In a roughly 24-minute session with reporters, Peterson also touched on watching a replay of the injury, his thoughts at the lowest point and what the Vikings must do to rebound after two losing seasons. The following is an edited transcript of that session.

Peterson: It's good to see you guys. It's been a minute. Good to see you guys and finally get an opportunity to talk to you for a little bit. All I can say is thanks to the fans for the outpour of support I've been receiving, fan mail, tweets, so many different sources. I just want to tell you guys I really appreciate it and I'm working hard to get back as soon as possible.

Sugarman: He's two weeks today from surgery so that's kind of the No. 1 landmark we were waiting to hit and I'm sure Adrian was anxious to hit it as well because it's not an easy step to get to this first two-week mark. Today's a big day because he's off the crutches at two weeks. We took his sutures out today. So, we look for little victories along the way here on this journey. Those are a couple victories we had today.

What have we done the last two weeks, the first week really was kind of treating his pain. That was probably the worst part of the whole situation was the pain that he was in and that's normal. And then you also have to work on his range of motion. From his range of motion you have to ensure that his quadricep muscle is working. As you can see, my quadricep's bigger than his is on that leg. It just goes away and that's the way our bodies work. You have to be able to re-educate that muscle and we do that through a whole lot of different means to get that muscle to fire again. He's doing awesome now with that.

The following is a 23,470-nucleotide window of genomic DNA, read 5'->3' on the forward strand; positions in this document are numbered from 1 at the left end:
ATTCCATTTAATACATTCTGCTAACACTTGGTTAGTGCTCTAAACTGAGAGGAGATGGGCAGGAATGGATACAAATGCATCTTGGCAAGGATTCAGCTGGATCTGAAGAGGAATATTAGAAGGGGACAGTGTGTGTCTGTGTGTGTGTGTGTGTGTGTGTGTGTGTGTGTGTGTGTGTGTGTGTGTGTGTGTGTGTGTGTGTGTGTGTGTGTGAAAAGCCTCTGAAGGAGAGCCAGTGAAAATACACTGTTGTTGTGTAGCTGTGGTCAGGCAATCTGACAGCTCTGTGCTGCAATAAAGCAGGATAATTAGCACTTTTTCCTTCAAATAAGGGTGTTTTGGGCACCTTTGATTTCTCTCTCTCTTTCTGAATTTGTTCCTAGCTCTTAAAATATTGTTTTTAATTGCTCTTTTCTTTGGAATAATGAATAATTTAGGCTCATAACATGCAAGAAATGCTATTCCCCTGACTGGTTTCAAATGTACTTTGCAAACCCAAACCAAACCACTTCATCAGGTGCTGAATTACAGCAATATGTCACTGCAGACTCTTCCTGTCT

Other things we worked on through the last two weeks are getting proprioception, getting his balance and his awareness in space, getting him to be able to confidently ambulate or walk without crutches. That's something we take for granted every day, but for someone who had an ACL reconstructed and an MCL repaired, that's not too easy to do, as he would admit. The first week or so he didn't even want to put his foot on the ground at all, and that's understandable. And now you saw him walk in here without crutches and doing great.

I'll say that the last three days have been really awesome. He's been riding the stationary bike, he has great motion in his knee with extension and flexion, his quadricep fires really well. Just doing everything that we would expect and then some as we move forward.

We're not in a race. We're not going to rush him. We're not trying to jump to all the different phases. We're following the protocol that's prescribed for him and everyone that's had an ACL tear. We're just going to continue to progress along at the pace that we know is safe for him.

The ACL, the graft that they put in, they take the middle third of his patellar tendon and two bone plugs, one from each end. Then they make a tunnel and put that graft in his knee. Around the two to three month mark, that is weak. It actually gets weaker from this point forward for a little while because the actual graft, or the tendon they put in there, gets necrotic, or dies. Then it goes through a period of time where it kind of circles collagen around and gets stronger, and then once we get to the 10-12 week mark, it gets pretty stable and becomes strong. So then you're kind of out that kind of scary zone, and I'm talking in regards to rehab. His surgery was certainly a success and everything's fine. That's the one thing that you really have to be cautious the first couple months. You can't push him too hard, otherwise you can put him at risk. He knows that. We all know that. That's why the protocol is setup the way it is.

How hard has it been to get through this mentally?